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Cats are prone to cognitive dysfunction or feline senility, an aging condition that resembles Alzheimer’s in humans. In fact, a recent study by Danielle Gunn-Moore, a veterinary surgeon from Scotland, has revealed that 28 percent of cats who are 11-14 years old are affected by this condition, while a huge 50 percent are affected in cats above 15 years of age.

If your geriatric cat exhibits sudden behavioral changes, confusion and disorientation in familiar places or with familiar people, or changes in the sleep cycle, it is possible that they may be suffering from cognitive dysfunction. But it is best to visit a vet as all these are also symptoms of other diseases like arthritis and diabetes.

In case your cat is diagnosed, here are the things to keep in mind while caring for them.

Stick to a routine

Maintaining a routine reduces disorientation and confusion in your cats. If their schedule keeps changing, it will only leave them more stressed and confused. So remember to keep things as steady and predictable as possible. Keep food bowls and litter boxes in the same places, feed them at the same time every day, play with them regularly at the same time daily. If possible, avoid switching rooms and rearranging furniture.

Regular physical and brain exercises

Keeping cats stimulated physically and mentally is a great way to prevent or reduce cognitive dysfunction. Play with them daily to engage them in physical activities that are also mentally stimulating like fetch or treasure hunts. For example, hide their treats under their meal or place toys on shelves. Train them to respond to various commands like ‘sit’, ‘stand’, ‘roll’ or handshakes. Give them treats every time they play well or learn something new.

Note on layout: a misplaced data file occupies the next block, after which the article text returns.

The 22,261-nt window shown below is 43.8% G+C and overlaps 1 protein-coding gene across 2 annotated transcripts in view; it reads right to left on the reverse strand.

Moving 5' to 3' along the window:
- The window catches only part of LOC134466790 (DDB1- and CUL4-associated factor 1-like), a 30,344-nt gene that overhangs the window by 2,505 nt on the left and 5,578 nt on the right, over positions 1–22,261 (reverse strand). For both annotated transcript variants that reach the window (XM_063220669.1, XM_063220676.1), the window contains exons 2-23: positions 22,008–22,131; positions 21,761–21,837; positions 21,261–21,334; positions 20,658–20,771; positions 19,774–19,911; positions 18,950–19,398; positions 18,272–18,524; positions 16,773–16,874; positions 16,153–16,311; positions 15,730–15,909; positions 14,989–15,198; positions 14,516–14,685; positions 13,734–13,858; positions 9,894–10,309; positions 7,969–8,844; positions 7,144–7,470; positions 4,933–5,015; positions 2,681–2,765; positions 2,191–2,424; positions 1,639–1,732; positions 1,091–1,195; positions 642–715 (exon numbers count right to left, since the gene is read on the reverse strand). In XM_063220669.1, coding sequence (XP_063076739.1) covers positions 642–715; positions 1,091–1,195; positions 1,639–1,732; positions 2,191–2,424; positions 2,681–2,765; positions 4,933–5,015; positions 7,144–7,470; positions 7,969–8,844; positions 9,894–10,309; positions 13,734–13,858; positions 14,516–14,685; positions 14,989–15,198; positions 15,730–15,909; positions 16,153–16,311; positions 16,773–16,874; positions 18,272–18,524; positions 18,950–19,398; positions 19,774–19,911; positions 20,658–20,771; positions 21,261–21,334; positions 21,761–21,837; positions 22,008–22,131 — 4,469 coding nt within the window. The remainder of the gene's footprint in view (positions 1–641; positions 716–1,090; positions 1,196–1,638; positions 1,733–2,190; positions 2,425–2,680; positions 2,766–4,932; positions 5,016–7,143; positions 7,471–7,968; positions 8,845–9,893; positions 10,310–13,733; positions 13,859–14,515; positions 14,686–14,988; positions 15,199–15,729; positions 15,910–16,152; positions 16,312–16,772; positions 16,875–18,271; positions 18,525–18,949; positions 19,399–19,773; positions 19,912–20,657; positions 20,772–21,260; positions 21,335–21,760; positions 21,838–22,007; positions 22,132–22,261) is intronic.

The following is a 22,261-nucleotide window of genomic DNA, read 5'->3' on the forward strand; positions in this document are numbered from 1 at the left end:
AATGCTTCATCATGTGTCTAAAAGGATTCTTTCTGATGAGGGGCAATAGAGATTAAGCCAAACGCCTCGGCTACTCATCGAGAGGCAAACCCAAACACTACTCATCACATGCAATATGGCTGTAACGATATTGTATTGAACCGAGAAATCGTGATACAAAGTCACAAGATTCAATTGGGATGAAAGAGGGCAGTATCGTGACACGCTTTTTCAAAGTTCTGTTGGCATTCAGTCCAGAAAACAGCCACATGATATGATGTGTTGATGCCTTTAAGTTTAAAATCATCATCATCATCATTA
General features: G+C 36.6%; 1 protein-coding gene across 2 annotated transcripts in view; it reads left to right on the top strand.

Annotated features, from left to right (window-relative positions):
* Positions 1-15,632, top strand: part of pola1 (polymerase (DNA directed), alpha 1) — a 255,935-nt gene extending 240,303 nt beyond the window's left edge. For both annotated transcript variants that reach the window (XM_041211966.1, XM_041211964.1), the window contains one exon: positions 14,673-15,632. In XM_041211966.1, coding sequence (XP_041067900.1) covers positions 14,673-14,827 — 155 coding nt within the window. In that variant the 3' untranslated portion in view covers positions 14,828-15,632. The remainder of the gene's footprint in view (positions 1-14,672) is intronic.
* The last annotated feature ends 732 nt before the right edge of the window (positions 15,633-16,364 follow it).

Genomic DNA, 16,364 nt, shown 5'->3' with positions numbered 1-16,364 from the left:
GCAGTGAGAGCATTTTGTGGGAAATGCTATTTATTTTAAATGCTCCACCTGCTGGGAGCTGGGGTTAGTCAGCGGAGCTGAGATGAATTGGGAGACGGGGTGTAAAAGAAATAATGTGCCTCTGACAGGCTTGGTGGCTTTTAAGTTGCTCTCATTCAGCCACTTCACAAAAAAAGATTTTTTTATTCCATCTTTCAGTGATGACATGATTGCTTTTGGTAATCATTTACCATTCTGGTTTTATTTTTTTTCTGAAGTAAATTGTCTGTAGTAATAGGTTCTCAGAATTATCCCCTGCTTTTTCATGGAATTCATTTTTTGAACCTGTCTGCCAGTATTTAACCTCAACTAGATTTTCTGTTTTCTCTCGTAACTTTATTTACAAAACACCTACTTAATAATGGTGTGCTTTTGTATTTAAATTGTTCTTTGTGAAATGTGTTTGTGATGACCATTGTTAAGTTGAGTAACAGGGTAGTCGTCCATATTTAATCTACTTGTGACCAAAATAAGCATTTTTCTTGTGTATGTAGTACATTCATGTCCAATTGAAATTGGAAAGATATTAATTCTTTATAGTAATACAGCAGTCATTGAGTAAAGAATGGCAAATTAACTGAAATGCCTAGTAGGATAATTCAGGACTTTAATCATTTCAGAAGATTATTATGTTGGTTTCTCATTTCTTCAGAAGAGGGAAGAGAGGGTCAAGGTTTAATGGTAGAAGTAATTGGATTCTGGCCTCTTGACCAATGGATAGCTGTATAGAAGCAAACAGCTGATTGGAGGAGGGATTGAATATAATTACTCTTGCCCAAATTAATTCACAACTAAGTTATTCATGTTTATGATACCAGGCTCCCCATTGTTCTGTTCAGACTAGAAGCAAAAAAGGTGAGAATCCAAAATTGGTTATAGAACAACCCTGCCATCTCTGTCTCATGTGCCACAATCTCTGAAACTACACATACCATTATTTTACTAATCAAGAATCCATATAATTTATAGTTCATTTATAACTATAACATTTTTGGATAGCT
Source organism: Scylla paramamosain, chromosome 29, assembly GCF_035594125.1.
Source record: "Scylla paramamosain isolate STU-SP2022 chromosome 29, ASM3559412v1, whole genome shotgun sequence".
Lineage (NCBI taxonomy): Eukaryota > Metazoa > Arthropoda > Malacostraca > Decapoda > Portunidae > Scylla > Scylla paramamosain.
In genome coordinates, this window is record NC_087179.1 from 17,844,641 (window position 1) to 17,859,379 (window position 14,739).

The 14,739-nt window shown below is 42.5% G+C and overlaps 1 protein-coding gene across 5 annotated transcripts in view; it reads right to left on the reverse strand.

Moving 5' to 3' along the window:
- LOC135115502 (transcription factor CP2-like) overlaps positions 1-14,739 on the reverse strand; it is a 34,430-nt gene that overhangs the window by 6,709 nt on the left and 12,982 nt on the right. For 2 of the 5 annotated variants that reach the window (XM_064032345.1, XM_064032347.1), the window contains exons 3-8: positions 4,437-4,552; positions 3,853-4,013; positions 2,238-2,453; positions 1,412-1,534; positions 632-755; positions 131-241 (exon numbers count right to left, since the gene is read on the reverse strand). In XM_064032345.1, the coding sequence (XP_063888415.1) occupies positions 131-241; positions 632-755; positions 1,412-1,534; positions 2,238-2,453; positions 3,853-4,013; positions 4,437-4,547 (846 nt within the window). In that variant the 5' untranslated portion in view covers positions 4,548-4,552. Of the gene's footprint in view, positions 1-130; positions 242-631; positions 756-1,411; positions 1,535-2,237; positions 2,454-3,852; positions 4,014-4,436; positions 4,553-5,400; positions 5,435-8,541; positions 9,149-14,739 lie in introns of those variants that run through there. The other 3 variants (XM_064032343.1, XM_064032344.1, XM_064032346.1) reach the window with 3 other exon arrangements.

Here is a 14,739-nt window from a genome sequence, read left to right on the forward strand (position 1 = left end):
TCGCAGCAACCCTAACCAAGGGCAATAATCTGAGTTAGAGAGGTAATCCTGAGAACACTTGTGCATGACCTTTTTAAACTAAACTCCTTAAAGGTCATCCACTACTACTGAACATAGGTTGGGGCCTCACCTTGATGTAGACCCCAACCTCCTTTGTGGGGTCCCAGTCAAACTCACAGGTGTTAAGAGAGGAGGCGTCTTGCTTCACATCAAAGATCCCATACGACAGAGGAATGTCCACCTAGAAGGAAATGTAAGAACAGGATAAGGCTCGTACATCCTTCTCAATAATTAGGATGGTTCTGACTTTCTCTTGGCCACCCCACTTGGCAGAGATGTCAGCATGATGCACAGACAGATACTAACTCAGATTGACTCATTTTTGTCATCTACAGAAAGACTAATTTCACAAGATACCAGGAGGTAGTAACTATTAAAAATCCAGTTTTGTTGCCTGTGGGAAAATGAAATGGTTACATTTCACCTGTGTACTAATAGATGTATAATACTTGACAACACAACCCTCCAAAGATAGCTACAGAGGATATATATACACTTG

Create a friendly living space

Create or redo your house in small ways that could make things easier for your cat. Cats with senility may find it difficult to navigate around the house due to their disorientation. Keep extra litter boxes around the house in areas that are easy to access. They often have trouble sleeping at night, or wake up in the middle of the night. Leave your nightlights on so that your cat can easily navigate around, to find their bowls or litter boxes at such times. Being able to see and sense reduces their anxiety and confusion. Also, remember to restrict access to places that might be dangerous for your cat like the laundry room.

Know your cat’s limits

Lastly, you should always keep in mind that your geriatric cat suffering from cognitive dysfunction is not as swift or strong or sharp as it once was. Just like humans when they age, cats also face a lot of limitations as they get older. Understand this and be gentle and patient with them. Never overwork them even during play. They should never be forced or threatened, but instead, encourage them and teach them what they have to know with reinforcement of treats and affection.

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The Effect Of Aging On Your Cat

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As much as we love to play or laze around with our cats, they do not stay young forever. You may not like to admit it, but cats, like everything else, are not immune to aging. Generally, they have a life span of up to 16 – 18 years, and as they grow older bodily and mental changes accompany. These can change their functioning negatively, so it is always good to know what effects aging has on your feline friend.

It is true that some cats age gracefully, with little to no problems, but this may not always be the case. The aging experience may be different from one cat to another, but below are the most common and general effects of aging in cats.

Impairment of kidney functions